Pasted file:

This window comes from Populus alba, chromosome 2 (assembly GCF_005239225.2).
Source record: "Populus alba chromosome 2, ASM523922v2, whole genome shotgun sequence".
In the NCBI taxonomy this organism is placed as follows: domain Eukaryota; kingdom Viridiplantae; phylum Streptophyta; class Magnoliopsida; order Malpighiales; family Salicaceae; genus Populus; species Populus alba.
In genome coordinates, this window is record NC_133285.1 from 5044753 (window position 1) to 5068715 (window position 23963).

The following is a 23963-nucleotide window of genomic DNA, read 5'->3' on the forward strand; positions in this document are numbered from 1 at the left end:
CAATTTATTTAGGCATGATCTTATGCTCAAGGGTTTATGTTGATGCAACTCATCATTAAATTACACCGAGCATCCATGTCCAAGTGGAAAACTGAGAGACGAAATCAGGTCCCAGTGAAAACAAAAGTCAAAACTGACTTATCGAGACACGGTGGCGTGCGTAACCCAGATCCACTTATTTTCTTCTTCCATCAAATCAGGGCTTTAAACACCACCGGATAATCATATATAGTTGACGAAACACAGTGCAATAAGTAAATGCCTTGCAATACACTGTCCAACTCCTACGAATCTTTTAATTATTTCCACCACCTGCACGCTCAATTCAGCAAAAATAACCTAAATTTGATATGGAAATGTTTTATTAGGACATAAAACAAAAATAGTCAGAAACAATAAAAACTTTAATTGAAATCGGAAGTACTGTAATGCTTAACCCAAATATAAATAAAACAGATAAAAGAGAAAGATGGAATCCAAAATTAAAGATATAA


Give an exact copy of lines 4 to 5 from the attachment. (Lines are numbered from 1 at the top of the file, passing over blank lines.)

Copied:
In genome coordinates, this window is record NC_133285.1 from 5044753 (window position 1) to 5068715 (window position 23963).

The following is a 23963-nucleotide window of genomic DNA, read 5'->3' on the forward strand; positions in this document are numbered from 1 at the left end: